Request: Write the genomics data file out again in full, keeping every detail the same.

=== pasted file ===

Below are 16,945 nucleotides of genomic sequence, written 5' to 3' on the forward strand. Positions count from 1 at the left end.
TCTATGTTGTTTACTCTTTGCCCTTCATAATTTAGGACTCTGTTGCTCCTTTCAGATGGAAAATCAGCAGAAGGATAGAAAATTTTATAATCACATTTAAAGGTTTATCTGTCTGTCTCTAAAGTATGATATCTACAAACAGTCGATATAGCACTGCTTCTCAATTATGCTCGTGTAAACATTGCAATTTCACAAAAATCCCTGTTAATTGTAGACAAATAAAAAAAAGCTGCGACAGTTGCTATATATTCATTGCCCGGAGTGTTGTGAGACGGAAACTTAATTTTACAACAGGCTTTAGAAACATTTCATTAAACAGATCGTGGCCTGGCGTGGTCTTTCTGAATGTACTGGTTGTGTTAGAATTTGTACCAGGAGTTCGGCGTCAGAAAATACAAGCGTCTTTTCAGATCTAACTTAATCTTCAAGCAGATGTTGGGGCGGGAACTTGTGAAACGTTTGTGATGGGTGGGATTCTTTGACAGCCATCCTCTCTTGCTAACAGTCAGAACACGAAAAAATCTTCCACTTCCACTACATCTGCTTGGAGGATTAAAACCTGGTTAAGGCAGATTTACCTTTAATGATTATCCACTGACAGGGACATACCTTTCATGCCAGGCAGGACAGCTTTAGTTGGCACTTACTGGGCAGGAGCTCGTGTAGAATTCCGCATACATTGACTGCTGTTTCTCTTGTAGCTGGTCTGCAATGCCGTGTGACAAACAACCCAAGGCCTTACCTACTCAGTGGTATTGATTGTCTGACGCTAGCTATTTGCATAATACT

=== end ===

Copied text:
Below are 16,945 nucleotides of genomic sequence, written 5' to 3' on the forward strand. Positions count from 1 at the left end.
TCTATGTTGTTTACTCTTTGCCCTTCATAATTTAGGACTCTGTTGCTCCTTTCAGATGGAAAATCAGCAGAAGGATAGAAAATTTTATAATCACATTTAAAGGTTTATCTGTCTGTCTCTAAAGTATGATATCTACAAACAGTCGATATAGCACTGCTTCTCAATTATGCTCGTGTAAACATTGCAATTTCACAAAAATCCCTGTTAATTGTAGACAAATAAAAAAAAGCTGCGACAGTTGCTATATATTCATTGCCCGGAGTGTTGTGAGACGGAAACTTAATTTTACAACAGGCTTTAGAAACATTTCATTAAACAGATCGTGGCCTGGCGTGGTCTTTCTGAATGTACTGGTTGTGTTAGAATTTGTACCAGGAGTTCGGCGTCAGAAAATACAAGCGTCTTTTCAGATCTAACTTAATCTTCAAGCAGATGTTGGGGCGGGAACTTGTGAAACGTTTGTGATGGGTGGGATTCTTTGACAGCCATCCTCTCTTGCTAACAGTCAGAACACGAAAAAATCTTCCACTTCCACTACATCTGCTTGGAGGATTAAAACCTGGTTAAGGCAGATTTACCTTTAATGATTATCCACTGACAGGGACATACCTTTCATGCCAGGCAGGACAGCTTTAGTTGGCACTTACTGGGCAGGAGCTCGTGTAGAATTCCGCATACATTGACTGCTGTTTCTCTTGTAGCTGGTCTGCAATGCCGTGTGACAAACAACCCAAGGCCTTACCTACTCAGTGGTATTGATTGTCTGACGCTAGCTATTTGCATAATACT